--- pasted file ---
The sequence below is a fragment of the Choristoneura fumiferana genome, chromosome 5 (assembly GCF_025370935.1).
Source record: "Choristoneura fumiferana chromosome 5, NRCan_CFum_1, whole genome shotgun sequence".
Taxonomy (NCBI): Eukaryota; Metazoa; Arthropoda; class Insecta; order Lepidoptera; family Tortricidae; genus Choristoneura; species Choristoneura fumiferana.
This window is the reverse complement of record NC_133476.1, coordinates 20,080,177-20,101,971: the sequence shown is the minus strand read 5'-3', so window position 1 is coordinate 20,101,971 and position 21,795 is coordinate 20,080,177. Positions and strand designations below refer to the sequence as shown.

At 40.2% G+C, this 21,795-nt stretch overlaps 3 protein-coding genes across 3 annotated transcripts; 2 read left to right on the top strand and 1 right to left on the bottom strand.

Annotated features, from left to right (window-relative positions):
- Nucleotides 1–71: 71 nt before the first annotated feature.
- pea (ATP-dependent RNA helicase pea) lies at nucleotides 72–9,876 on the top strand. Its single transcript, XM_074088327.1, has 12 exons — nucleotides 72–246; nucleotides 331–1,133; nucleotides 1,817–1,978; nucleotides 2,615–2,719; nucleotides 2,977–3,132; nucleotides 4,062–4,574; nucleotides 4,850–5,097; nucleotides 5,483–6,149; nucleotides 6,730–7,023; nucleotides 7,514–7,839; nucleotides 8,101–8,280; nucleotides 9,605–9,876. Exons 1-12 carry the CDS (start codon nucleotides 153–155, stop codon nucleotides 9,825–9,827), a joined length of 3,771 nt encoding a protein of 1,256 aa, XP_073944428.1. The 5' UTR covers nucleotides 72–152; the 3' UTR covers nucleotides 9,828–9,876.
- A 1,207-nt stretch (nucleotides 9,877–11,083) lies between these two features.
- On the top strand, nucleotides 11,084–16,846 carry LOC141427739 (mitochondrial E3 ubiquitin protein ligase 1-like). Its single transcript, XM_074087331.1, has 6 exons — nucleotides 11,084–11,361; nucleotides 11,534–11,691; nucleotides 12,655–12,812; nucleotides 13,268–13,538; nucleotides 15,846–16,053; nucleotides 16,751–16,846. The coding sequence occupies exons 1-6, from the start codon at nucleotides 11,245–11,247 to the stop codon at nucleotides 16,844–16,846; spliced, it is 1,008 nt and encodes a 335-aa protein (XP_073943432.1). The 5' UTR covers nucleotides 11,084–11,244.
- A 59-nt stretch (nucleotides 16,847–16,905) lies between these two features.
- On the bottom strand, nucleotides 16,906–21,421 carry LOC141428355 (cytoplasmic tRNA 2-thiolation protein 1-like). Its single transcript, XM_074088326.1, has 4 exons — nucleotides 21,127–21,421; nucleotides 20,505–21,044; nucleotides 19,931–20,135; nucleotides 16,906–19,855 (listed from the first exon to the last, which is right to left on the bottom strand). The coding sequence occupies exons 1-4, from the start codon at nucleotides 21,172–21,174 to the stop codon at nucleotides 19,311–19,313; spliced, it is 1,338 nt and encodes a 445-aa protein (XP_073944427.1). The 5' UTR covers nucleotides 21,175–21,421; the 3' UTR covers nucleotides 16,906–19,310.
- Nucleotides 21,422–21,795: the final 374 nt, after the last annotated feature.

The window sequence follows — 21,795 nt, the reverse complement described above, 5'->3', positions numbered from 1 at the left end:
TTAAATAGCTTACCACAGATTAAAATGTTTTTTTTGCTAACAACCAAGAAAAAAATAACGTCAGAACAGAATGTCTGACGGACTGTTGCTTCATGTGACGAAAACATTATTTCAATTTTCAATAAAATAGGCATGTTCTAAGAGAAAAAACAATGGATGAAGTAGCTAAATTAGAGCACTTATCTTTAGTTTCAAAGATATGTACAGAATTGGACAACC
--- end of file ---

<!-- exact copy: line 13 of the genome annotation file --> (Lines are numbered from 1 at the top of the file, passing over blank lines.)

- Nucleotides 21,422–21,795: the final 374 nt, after the last annotated feature.